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Poor Hygiene, Oversleeping, Missed Meals: The Dark Side of Binge-Viewing

30 Apr, 2014 By: Chris Tribbey

Seven out of 10 American TV viewers call themselves binge-viewers — watching three or more episodes of one series in a single sitting — and at least 17% of those are frequent binge-viewers, bingeing a few times per week or more.

Those considered frequent binge-viewers skew younger (61% are Millennials) and are more ethnically diverse (34% non-white, compared with 19% non-white for infrequent binge viewers, or those who binge once a month or less), according to a new study from research, marketing and brand consultancy Miner & Co. Studio.

The study examined the effect binge-viewing has on everyday life activities, and found that frequent binge-viewers are twice as likely than infrequent binge-viewers to skip bathing because of their shows.

Twenty-seven percent of those surveyed said binge-viewing makes them feel sluggish or lazy and 18% of all binge-viewers said they simply pay less attention to other aspects of their lives. Frequent binge-viewers were nearly three times more likely to order take-out instead of cooking, compared with infrequent binge-viewers, and more than twice as likely to oversleep the next morning.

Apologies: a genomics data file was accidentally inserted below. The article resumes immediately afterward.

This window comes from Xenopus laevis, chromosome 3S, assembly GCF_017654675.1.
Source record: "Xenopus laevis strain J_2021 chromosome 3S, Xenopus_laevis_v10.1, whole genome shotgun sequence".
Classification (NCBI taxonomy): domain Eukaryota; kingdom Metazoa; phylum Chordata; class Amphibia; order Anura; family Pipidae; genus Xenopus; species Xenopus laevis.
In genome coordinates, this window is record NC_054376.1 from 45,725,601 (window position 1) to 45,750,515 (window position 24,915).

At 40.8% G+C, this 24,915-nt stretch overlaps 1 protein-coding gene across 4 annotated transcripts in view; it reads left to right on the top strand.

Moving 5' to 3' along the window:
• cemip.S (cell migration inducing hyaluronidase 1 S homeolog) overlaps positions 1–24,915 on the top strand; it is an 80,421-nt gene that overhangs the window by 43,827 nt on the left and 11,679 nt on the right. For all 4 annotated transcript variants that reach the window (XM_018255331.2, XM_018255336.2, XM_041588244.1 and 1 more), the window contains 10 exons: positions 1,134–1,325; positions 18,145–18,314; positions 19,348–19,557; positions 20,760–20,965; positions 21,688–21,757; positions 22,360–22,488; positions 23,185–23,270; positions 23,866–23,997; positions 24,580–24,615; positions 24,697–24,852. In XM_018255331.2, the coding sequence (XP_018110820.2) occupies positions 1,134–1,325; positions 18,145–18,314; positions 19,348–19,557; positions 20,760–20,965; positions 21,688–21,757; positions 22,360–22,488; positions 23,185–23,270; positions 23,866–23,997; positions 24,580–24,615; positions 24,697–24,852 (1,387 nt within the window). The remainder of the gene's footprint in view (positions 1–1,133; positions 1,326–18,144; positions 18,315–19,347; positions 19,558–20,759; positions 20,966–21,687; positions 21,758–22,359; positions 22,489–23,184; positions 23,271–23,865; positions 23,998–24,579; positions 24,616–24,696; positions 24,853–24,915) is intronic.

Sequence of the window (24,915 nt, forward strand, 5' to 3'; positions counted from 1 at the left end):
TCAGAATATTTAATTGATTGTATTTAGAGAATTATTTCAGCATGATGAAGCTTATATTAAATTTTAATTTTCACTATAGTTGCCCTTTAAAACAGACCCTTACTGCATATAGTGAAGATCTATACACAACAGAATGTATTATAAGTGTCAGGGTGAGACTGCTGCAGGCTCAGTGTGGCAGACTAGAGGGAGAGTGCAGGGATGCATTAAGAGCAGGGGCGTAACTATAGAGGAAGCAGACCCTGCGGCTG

Thirty percent said they dislike binge-viewing because it makes them less active. And while 43% of frequent binge-viewers said they watch more TV because of binge-viewing, 25% of all viewers surveyed said they dislike binge-viewing because they “don’t have anything left to watch once they finish.”

Overall, 71% said they considered binge-viewing as “totally normal” and 59% said it’s a harmless addiction.

“Binge-viewing has redefined the impact of the word ‘next’ for the industry,” said Robert Miner, president of Miner & Co. Studio. “It’s become a positive concept as viewers decide that, yes, they will watch the ‘next’ episode. Next now means ‘yes I’d like some more.’

“Our research shows that the way we consume entertainment continues to evolve — a pattern that we see repeated as viewers embrace and adapt to new platforms and choices. A great deal of attention has been paid, with good reason, to the role and impact of binge-viewing on dramas such as ‘Breaking Bad,’ ‘House of Cards’ and ‘The Walking Dead.’”

Thirty-five percent of those who self-identified as binge-viewers streamed content via services like Netflix, Hulu Plus and Amazon Instant Video, compared with 18% who binged on broadcast TV and 16% who binged using DVRs.

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